# Bayesian Linear Model Posterior as Sum of Squares?

As part of a homework, I am asked to do the math from the Normal-Inverse Gamma linear regression model.

Starting from priors $N(\beta_0, \sigma^2 A)$ and $IG(\alpha_0, \delta_0)$ and with the help of "Introduction to Bayesian Econometrics" by Edward Greenberg, I was able to find the posterior distributions for $\beta$ and $\sigma^2$, as $$N(\beta^*, \sigma^2 B)\text{ and }IG(\alpha_1, \delta_1)$$ respectively. The updated parameters are $$B = (A^{-1} + X^TX)^{-1},\ \ \alpha_1 = \alpha_0 + n,$$ $$\beta^* = B(A^{-1}\beta_0 + X^TX \hat{\beta})$$ and $$\delta_1 = \delta_0 + y^Ty + \beta_0^TA^{-1}\beta_0 - \beta^{*T}B^{-1}\beta^*$$ where $$\hat{\beta} = (X^TX)^{-1}X^Ty$$ is the Maximum Likelihood Estimate. From these expressions, I am asked to express $\delta_1$ as $$\delta_0 + (y-X\hat{\beta})'(y-X\hat{\beta}) + (\beta_0 - \hat{\beta})[(X^TX)^{-1} + A]^{-1}(\beta_0 - \hat{\beta}).$$ I have seen in a couple of books that they arrive to this expression but they never do the workout. Does anyone have any pointers on how I could arrive to the solution? Anything would be helpful at this point.

• Possible lines of attack: 1. You can write $(y-X\hat{\beta})'(y-X\hat{\beta})$ as $$(y-X\hat{\beta})'(y-X\hat{\beta})=(y-X\beta)'(y-X\beta)-(\beta-\hat\beta)'X'X(\beta-\hat\beta)$$ 2. You can rewrite $((X'X)^{-1}+A)^{-1}$ as $A^{-1}(I-BA^{-1})$ using this. Mar 6 '15 at 11:44

I am posting the method I used to solve this problem for future reference. In essence, it is solved by applying the matrix identity Christoph pointed out to me as well as a more elementary identity.

First, express $\delta_1$ as \begin{align*} \delta_1 & = \delta_0 + y^T y + \beta_0^T A^{-1}\beta_0 - {\beta^*}^T B^{-1}\beta^* \\ & = \delta_0 + y^T y + \beta_0^T A^{-1}\beta_0 - (A^{-1}\beta_0 + X^TX \hat{\beta}) ^T B (A^{-1}\beta_0 + X^TX \hat{\beta}) \\ & = \delta_0 + y^T y + \beta_0^T A^{-1}\beta_0 - \hat{\beta}^T X^TX B X^TX \hat{\beta} - 2\hat{\beta}^T X^TX BA^{-1}\beta_0 - \beta_0^T A^{-1}BA^{-1}\beta_0 \end{align*}

Adding and subtracting $\hat{\beta}^T X^TX \hat{\beta}$ and grouping like terms yields \begin{align*} \delta_1 = \delta_0 + y^T y - \hat{\beta}^T X^TX \hat{\beta} + \hat{\beta}^T (X^TX - X^TX B X^TX) \hat{\beta} - 2\hat{\beta}^T X^TX BA^{-1}\beta_0 + \beta_0^T (A^{-1} - A^{-1}BA^{-1})\beta_0 \end{align*}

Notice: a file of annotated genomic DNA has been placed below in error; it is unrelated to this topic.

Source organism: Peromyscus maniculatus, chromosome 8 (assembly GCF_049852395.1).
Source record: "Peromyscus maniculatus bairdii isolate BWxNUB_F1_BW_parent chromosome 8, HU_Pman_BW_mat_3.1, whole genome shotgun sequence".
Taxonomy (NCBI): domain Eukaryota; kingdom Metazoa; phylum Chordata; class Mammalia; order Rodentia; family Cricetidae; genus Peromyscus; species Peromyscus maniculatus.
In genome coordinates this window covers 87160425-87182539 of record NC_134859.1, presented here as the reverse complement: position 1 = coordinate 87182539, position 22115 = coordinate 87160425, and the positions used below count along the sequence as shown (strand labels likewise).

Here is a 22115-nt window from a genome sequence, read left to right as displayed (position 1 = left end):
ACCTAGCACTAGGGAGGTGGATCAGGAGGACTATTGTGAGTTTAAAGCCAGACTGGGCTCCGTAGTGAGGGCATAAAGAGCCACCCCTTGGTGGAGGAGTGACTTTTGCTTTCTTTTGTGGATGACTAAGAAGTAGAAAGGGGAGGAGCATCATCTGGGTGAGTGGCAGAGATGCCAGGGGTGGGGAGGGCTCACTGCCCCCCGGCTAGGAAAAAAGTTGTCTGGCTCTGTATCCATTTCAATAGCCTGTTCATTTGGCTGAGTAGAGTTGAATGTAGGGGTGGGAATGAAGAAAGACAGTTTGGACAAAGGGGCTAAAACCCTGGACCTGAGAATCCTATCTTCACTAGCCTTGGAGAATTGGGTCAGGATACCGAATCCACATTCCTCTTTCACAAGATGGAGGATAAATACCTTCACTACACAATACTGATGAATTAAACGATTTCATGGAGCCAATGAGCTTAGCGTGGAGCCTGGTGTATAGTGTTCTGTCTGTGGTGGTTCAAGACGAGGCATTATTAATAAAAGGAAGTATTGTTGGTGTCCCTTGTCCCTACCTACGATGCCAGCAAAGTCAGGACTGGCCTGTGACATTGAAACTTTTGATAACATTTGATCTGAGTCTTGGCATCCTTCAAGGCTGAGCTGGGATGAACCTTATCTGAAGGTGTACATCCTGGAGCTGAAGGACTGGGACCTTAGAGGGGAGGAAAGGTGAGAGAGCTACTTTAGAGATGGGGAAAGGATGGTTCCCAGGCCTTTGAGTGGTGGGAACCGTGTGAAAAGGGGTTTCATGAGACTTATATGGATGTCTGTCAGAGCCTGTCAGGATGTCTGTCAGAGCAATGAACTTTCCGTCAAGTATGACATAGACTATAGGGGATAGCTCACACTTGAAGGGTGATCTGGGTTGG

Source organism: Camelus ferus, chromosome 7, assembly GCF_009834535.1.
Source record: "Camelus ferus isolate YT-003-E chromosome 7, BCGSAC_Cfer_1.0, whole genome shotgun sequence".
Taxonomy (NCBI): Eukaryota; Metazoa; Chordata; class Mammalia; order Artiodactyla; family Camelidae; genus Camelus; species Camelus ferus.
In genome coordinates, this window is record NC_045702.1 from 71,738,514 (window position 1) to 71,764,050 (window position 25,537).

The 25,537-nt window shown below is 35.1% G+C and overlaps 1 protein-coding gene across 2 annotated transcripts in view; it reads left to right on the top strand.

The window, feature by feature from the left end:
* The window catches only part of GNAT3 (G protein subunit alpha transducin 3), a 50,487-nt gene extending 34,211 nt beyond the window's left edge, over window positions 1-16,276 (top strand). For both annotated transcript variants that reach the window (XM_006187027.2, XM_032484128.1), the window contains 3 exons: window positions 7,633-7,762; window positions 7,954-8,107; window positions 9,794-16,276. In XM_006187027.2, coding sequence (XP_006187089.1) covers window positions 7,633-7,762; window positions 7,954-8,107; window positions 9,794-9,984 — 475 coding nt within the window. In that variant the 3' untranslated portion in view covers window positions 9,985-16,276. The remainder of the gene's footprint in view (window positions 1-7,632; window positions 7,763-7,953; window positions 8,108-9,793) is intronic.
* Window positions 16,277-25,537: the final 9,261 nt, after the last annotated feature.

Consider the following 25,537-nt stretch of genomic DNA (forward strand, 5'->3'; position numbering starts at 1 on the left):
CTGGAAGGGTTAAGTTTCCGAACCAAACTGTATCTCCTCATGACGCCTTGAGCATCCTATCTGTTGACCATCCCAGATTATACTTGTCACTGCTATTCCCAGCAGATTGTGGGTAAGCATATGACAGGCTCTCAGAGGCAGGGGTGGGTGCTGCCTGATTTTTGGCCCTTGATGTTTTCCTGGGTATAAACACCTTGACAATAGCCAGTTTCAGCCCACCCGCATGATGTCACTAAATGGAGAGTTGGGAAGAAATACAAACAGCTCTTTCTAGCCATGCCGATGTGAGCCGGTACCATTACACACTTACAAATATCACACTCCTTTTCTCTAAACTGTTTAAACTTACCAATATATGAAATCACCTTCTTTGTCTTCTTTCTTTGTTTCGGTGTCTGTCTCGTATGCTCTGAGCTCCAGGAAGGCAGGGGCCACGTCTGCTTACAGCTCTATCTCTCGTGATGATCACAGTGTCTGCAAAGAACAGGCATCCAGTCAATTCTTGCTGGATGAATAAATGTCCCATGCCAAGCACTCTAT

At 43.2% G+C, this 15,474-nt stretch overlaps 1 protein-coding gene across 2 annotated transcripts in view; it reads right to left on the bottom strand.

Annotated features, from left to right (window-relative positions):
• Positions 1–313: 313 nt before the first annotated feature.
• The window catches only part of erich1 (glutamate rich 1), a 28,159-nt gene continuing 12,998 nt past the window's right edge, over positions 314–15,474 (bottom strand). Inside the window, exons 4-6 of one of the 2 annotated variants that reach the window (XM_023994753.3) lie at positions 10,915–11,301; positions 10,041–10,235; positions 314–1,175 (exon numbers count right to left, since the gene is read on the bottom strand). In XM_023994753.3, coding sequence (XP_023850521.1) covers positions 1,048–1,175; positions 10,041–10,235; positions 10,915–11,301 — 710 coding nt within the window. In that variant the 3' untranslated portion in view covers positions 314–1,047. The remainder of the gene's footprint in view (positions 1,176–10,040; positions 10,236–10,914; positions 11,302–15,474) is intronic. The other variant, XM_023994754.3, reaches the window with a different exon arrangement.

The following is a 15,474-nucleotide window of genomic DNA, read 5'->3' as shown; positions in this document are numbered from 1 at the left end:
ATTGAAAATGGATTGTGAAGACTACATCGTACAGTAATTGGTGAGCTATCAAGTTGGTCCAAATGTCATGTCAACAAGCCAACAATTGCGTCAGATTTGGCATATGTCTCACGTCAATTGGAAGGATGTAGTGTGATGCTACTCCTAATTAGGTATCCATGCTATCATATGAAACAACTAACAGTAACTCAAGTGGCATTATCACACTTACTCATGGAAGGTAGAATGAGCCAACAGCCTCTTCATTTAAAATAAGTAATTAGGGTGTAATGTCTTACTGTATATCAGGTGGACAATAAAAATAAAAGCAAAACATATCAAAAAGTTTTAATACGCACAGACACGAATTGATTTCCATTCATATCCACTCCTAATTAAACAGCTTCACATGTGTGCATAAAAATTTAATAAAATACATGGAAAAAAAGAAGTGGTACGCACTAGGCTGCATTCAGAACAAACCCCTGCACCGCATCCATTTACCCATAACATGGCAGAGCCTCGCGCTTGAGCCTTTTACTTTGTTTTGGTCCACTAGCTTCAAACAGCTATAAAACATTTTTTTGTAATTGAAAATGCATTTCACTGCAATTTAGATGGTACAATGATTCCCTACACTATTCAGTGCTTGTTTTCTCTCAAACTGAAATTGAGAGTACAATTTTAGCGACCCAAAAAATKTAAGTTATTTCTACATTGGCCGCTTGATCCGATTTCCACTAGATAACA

Note that $$(y - X\hat{\beta})^T(y - X\hat{\beta}) = y^T y - 2 \hat{\beta}^T X^Ty + \hat{\beta}^T X^TX\hat{\beta} = y^T y - \hat{\beta}^T X^TX\hat{\beta}.$$

Let $C$ and $D$ be invertible matrices of equal dimension. I will make use of the following matrix identities: \begin{align*} (C + D)^{-1} & = C^{-1}(D^{-1} + C^{-1})^{-1}D^{-1} \\ & = C^{-1} - C^{-1}(D^{-1} + C^{-1})^{-1}C^{-1} \end{align*}

This gives three alternative ways to express $[(X^TX)^{-1} + A]^{-1}$: \begin{align*} [(X^TX)^{-1} + A]^{-1} & = X^TX - X^TX (X^TX + A^{-1})^{-1} X^TX \\ & = X^TX (X^TX + A^{-1})^{-1} A^{-1} \\ & = A^{-1} - A^{-1} (X^TX + A^{-1})^{-1} A^{-1} \end{align*}

Putting everything together gives \begin{align*} \delta_1 & = \delta_0 + (y - X\hat{\beta})^T(y - X\hat{\beta}) + \hat{\beta}^T [(X^TX)^{-1} + A]^{-1} \hat{\beta} - 2\hat{\beta}^T [(X^TX)^{-1} + A]^{-1} \beta_0 + \beta_0^T [(X^TX)^{-1} + A]^{-1}\beta_0 \\ & = \delta_0 + (y - X\hat{\beta})^T(y - X\hat{\beta}) + (\hat{\beta} - \beta_0)^T [(X^TX)^{-1} + A]^{-1} (\hat{\beta} - \beta_0) \end{align*}

as needed. Going one step futher, denote $\hat{\sigma}^2 = (y - X\hat{\beta})^T(y - X\hat{\beta})/n$ as the MLE for the variance. Then $$\delta_1 = \delta_0 + n\hat{\sigma}^2 + (\hat{\beta} - \beta_0)^T [(X^TX)^{-1} + A]^{-1} (\hat{\beta} - \beta_0).$$